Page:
Why We Build Models

Models are would-be worlds and forecasting is a form of modelling. They are like virtual reality with a pencil and back in the day, many of them were constructed that way. Computers speed up the process and add credibility. The credibility is largely undeserved.

We build models to give us insight into complicated questions.  Questions where there is an element of flow. Thinking the future evolves from the past and knowing how that evolution could happen helps us decide. That idea can lead to serious error:

  1. Models do not provide answers, they provide insight into how a flow may happen if future reality uses the same variables as the model.
  2. Models do not contain all the variables so they tend to be, at best, a good guess.
  3. Models cannot contain all the variables because no one knows all of them. The importance of the ones they know can be weighted in many ways. Models tend to express what the model builder knows and thinks, and not necessarily reality.
  4. If people knew every variable and how they interact, they would not need the model for insight.
  5. Many people hold the belief that the future is determinant if they can know enough of the past and present. In complex environments, chaos rules and determinism is unlikely.

People believe models to their peril. Common sense is a more forgiving thinking process because people are more open-minded about it. In this sense open-minded means the ability to change one’s mind when new information appears. Most models are constructed so as to absorb contradictory information rather than change.

When you think about it, that is the way we think when we think we know what is happening. Edward deBono has said, “Conclusions more closely reflect the thought process than they do the inputs.” If you have already made up your mind about something, it is hard to change. New information tends to reach your preferred conclusion.

We must be very careful when anticipating the future and for most of us, models make it harder not easier. We seldom know the underlying data constraints, or the logic weighting, or the contradictions and voids within the model. We cannot apply common sense and either believe or disbelieve the indicated outcome.  Both of those choices are wrong because the model does not produce answers. We like the idea of an answer.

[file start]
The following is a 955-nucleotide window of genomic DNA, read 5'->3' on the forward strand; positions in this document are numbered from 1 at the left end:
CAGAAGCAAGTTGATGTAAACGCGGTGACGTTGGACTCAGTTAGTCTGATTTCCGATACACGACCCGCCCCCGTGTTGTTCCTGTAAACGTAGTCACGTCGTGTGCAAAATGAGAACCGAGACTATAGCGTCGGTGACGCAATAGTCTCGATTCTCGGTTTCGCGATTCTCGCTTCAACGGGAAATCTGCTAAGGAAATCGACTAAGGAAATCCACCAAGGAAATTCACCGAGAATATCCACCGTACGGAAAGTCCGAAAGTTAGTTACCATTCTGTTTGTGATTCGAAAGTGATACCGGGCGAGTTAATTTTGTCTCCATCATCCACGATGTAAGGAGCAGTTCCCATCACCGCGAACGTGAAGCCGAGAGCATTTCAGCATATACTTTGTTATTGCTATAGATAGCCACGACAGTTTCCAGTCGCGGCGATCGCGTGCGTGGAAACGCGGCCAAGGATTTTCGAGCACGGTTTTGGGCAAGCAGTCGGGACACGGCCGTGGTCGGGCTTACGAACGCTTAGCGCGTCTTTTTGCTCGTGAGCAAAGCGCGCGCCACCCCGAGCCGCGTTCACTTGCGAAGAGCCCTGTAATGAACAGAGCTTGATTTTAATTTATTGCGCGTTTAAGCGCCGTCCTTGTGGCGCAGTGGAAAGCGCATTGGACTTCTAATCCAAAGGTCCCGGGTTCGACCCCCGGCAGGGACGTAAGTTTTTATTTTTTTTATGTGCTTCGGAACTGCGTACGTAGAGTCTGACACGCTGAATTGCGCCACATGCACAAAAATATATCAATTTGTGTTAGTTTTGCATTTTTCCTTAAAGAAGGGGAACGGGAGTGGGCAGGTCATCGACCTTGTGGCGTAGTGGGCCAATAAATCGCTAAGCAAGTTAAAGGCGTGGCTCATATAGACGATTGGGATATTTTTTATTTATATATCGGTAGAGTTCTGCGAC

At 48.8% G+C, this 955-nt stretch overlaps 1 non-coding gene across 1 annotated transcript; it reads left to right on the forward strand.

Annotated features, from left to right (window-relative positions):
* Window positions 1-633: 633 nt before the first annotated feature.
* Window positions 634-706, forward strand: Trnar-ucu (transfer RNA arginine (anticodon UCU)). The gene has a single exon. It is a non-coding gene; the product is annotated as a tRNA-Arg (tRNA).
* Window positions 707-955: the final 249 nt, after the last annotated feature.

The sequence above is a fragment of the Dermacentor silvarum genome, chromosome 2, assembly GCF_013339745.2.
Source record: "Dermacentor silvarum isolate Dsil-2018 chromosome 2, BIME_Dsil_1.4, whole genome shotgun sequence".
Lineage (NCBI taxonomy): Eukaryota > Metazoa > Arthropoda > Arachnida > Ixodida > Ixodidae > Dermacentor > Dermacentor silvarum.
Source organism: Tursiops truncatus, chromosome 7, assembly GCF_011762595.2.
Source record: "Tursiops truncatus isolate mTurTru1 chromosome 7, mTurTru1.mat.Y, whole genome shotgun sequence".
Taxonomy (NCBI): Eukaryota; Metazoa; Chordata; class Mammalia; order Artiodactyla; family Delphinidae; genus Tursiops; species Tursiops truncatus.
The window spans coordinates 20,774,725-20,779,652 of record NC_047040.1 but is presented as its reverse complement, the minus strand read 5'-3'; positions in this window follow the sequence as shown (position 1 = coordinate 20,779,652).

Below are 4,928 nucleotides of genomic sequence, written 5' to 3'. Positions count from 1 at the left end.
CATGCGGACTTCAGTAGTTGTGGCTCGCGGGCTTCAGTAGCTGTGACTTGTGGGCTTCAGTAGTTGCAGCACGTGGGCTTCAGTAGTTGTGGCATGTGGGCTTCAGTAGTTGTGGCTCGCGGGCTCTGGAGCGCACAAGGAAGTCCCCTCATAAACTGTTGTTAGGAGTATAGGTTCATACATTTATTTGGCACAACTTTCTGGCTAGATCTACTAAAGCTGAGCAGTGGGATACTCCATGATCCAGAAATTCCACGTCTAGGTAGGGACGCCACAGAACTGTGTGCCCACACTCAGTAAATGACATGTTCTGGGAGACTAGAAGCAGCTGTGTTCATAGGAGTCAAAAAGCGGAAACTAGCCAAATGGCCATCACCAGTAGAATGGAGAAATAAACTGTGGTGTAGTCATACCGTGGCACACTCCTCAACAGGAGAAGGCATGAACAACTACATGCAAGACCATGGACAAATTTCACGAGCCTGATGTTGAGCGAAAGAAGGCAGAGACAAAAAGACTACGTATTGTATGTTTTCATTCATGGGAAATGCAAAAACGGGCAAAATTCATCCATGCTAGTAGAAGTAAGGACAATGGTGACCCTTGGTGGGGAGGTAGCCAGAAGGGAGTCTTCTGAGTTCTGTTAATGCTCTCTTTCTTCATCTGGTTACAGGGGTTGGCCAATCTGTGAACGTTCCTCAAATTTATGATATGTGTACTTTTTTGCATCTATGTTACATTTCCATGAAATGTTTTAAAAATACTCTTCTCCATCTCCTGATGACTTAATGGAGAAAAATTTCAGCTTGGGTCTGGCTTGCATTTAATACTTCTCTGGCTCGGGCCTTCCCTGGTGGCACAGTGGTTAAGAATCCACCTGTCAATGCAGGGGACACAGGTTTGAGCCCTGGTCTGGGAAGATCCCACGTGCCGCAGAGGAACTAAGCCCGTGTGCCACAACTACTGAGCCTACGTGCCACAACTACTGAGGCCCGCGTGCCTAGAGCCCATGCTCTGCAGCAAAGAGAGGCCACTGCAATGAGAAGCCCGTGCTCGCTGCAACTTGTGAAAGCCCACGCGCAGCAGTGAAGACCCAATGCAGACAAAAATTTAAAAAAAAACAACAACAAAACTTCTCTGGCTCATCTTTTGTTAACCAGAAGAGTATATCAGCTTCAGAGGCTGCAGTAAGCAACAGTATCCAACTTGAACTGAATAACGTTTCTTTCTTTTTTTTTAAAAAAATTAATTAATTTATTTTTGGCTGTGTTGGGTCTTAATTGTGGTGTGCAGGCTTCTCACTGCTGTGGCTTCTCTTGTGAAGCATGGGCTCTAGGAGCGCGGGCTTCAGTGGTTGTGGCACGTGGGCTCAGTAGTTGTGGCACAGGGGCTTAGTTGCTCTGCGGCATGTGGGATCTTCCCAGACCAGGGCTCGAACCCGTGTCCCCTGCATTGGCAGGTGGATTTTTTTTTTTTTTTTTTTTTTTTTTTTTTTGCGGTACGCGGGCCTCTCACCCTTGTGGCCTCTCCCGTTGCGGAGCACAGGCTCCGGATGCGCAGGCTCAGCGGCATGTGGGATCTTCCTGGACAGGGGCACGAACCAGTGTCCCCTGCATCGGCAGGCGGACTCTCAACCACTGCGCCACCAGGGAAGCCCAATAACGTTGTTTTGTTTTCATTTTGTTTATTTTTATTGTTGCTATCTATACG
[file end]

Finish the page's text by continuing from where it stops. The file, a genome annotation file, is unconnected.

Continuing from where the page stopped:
Models relate to our well-developed ability to discover and believe patterns even where none exist. Consider physicist Richard Feynman’s thought:

“The first principle is that you must not fool yourself; and you are the easiest person to fool.”

Learn more about the processes the model is trying to illuminate and then create a candidate answer to govern your actions. Common sense says if the answer might be right, it is good to act on it.  Common sense further says pay attention to outcome in case the might be right is actually might be wrong.

More from Feynman:

“It doesn’t make any difference how beautiful the hypothesis (conclusion) is, how smart the author is, or what the author’s name is, if it disagrees with data or observations, it is wrong.”

All decisions should be followed with the record, review revise process.  The 3Rs.

There is no shame in being wrong, but there is great cost to staying wrong.

Don Shaughnessy arranges life insurance for people who understand the value of a life insured estate. He can be reached at The Protectors Group, a large insurance, employee benefits, and investment agency in Peterborough, Ontario.  In previous careers, he has been a partner in a large international public accounting firm, CEO of a software start-up, a partner in an energy management system importer, and briefly in the restaurant business.

Please be in touch if I can help you.  don@moneyfyi.com  866-285-7772

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